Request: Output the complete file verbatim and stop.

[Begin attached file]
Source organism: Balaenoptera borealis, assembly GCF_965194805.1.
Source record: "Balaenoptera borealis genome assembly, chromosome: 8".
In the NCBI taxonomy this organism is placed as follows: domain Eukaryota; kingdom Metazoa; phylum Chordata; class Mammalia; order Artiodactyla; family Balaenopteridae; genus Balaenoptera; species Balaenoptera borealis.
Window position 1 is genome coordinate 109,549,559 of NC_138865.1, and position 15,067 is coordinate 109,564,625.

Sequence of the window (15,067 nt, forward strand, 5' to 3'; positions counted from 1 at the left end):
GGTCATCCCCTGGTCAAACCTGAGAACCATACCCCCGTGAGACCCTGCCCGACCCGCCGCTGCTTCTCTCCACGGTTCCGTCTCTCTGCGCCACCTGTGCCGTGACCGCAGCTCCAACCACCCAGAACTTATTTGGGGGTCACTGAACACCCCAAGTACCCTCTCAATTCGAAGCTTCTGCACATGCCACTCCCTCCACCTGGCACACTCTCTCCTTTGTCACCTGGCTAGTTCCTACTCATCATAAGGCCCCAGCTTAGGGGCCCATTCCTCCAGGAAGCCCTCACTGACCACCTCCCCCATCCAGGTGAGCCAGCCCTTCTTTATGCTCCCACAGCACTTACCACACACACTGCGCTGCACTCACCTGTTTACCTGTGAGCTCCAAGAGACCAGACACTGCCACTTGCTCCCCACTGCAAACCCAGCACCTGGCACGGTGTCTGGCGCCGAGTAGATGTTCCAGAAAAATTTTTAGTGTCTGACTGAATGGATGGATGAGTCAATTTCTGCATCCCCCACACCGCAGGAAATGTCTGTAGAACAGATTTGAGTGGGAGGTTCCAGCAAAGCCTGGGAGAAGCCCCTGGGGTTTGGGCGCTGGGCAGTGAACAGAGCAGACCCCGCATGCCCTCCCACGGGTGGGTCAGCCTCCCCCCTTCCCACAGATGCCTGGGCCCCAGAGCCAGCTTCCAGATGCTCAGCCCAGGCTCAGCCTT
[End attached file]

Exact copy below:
Source organism: Balaenoptera borealis, assembly GCF_965194805.1.
Source record: "Balaenoptera borealis genome assembly, chromosome: 8".
In the NCBI taxonomy this organism is placed as follows: domain Eukaryota; kingdom Metazoa; phylum Chordata; class Mammalia; order Artiodactyla; family Balaenopteridae; genus Balaenoptera; species Balaenoptera borealis.
Window position 1 is genome coordinate 109,549,559 of NC_138865.1, and position 15,067 is coordinate 109,564,625.

Sequence of the window (15,067 nt, forward strand, 5' to 3'; positions counted from 1 at the left end):
GGTCATCCCCTGGTCAAACCTGAGAACCATACCCCCGTGAGACCCTGCCCGACCCGCCGCTGCTTCTCTCCACGGTTCCGTCTCTCTGCGCCACCTGTGCCGTGACCGCAGCTCCAACCACCCAGAACTTATTTGGGGGTCACTGAACACCCCAAGTACCCTCTCAATTCGAAGCTTCTGCACATGCCACTCCCTCCACCTGGCACACTCTCTCCTTTGTCACCTGGCTAGTTCCTACTCATCATAAGGCCCCAGCTTAGGGGCCCATTCCTCCAGGAAGCCCTCACTGACCACCTCCCCCATCCAGGTGAGCCAGCCCTTCTTTATGCTCCCACAGCACTTACCACACACACTGCGCTGCACTCACCTGTTTACCTGTGAGCTCCAAGAGACCAGACACTGCCACTTGCTCCCCACTGCAAACCCAGCACCTGGCACGGTGTCTGGCGCCGAGTAGATGTTCCAGAAAAATTTTTAGTGTCTGACTGAATGGATGGATGAGTCAATTTCTGCATCCCCCACACCGCAGGAAATGTCTGTAGAACAGATTTGAGTGGGAGGTTCCAGCAAAGCCTGGGAGAAGCCCCTGGGGTTTGGGCGCTGGGCAGTGAACAGAGCAGACCCCGCATGCCCTCCCACGGGTGGGTCAGCCTCCCCCCTTCCCACAGATGCCTGGGCCCCAGAGCCAGCTTCCAGATGCTCAGCCCAGGCTCAGCCTT